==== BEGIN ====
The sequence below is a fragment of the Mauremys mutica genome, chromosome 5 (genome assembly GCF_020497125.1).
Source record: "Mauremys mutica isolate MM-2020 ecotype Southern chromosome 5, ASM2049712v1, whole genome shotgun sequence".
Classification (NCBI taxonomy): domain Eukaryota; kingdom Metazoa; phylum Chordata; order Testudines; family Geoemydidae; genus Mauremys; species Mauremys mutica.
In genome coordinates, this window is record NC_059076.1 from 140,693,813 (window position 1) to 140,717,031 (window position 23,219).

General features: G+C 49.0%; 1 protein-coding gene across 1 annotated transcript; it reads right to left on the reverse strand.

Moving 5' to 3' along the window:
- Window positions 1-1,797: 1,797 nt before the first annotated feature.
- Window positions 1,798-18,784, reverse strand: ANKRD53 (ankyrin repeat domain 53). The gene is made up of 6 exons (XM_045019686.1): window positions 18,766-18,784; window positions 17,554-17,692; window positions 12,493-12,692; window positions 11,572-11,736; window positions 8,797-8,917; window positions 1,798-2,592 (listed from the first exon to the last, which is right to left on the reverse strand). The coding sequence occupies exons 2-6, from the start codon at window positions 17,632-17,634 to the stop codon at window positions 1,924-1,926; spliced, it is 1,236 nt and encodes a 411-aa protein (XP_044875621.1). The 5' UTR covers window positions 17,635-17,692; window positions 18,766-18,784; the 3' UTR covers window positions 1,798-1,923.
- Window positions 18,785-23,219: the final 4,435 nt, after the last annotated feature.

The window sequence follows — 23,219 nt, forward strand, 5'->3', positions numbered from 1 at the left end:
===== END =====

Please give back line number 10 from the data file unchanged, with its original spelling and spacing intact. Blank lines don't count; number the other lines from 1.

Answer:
The window sequence follows — 23,219 nt, forward strand, 5'->3', positions numbered from 1 at the left end: